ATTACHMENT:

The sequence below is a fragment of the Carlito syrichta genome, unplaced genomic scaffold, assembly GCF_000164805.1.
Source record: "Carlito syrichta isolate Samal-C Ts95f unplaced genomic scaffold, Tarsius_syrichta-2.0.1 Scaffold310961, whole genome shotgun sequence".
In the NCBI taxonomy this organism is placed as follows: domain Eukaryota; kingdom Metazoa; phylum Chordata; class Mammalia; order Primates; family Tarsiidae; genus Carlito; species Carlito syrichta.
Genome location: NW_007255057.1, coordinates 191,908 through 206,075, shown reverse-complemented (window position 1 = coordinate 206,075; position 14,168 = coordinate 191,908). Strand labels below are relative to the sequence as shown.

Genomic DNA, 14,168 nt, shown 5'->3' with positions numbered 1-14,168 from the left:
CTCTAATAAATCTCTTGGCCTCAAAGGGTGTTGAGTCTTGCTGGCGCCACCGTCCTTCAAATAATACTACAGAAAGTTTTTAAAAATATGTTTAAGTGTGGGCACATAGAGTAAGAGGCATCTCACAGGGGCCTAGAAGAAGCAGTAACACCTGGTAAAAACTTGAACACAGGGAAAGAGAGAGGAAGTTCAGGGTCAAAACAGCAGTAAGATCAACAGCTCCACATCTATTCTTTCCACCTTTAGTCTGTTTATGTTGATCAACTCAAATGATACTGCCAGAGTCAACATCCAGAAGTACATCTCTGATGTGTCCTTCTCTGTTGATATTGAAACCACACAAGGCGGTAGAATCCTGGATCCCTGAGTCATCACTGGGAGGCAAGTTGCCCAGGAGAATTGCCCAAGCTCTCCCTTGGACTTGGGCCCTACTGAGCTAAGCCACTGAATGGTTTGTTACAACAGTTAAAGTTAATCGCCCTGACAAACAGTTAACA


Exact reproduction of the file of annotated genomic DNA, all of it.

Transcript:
The sequence below is a fragment of the Carlito syrichta genome, unplaced genomic scaffold, assembly GCF_000164805.1.
Source record: "Carlito syrichta isolate Samal-C Ts95f unplaced genomic scaffold, Tarsius_syrichta-2.0.1 Scaffold310961, whole genome shotgun sequence".
In the NCBI taxonomy this organism is placed as follows: domain Eukaryota; kingdom Metazoa; phylum Chordata; class Mammalia; order Primates; family Tarsiidae; genus Carlito; species Carlito syrichta.
Genome location: NW_007255057.1, coordinates 191,908 through 206,075, shown reverse-complemented (window position 1 = coordinate 206,075; position 14,168 = coordinate 191,908). Strand labels below are relative to the sequence as shown.

Genomic DNA, 14,168 nt, shown 5'->3' with positions numbered 1-14,168 from the left:
CTCTAATAAATCTCTTGGCCTCAAAGGGTGTTGAGTCTTGCTGGCGCCACCGTCCTTCAAATAATACTACAGAAAGTTTTTAAAAATATGTTTAAGTGTGGGCACATAGAGTAAGAGGCATCTCACAGGGGCCTAGAAGAAGCAGTAACACCTGGTAAAAACTTGAACACAGGGAAAGAGAGAGGAAGTTCAGGGTCAAAACAGCAGTAAGATCAACAGCTCCACATCTATTCTTTCCACCTTTAGTCTGTTTATGTTGATCAACTCAAATGATACTGCCAGAGTCAACATCCAGAAGTACATCTCTGATGTGTCCTTCTCTGTTGATATTGAAACCACACAAGGCGGTAGAATCCTGGATCCCTGAGTCATCACTGGGAGGCAAGTTGCCCAGGAGAATTGCCCAAGCTCTCCCTTGGACTTGGGCCCTACTGAGCTAAGCCACTGAATGGTTTGTTACAACAGTTAAAGTTAATCGCCCTGACAAACAGTTAACA